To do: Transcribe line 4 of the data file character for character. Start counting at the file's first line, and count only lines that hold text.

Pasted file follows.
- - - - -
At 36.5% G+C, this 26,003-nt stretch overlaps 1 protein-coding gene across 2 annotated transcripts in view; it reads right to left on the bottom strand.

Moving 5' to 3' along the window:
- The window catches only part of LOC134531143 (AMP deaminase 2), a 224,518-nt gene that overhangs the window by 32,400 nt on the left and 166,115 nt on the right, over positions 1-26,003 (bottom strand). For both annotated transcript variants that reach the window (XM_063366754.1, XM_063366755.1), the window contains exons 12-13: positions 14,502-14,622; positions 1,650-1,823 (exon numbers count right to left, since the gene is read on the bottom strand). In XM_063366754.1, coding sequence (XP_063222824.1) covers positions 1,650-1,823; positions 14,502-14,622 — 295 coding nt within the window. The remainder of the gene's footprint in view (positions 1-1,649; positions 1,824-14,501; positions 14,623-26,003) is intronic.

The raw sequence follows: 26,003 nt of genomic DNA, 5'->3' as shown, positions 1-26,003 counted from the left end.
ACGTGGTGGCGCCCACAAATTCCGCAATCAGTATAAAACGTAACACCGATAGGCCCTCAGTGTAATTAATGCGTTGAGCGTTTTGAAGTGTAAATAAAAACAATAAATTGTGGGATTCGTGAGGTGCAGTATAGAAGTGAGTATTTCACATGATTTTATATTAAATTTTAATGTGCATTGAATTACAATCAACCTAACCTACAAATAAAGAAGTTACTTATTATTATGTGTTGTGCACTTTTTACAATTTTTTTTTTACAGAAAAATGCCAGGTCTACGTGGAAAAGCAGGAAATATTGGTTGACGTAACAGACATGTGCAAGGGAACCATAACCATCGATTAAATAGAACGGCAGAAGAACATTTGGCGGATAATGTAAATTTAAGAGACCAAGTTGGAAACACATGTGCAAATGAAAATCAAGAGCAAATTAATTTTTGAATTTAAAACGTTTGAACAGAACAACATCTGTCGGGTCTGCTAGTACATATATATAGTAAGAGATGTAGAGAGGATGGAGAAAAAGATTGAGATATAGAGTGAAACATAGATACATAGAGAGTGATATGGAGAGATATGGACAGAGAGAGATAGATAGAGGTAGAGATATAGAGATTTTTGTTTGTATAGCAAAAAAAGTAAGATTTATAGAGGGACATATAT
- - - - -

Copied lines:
The raw sequence follows: 26,003 nt of genomic DNA, 5'->3' as shown, positions 1-26,003 counted from the left end.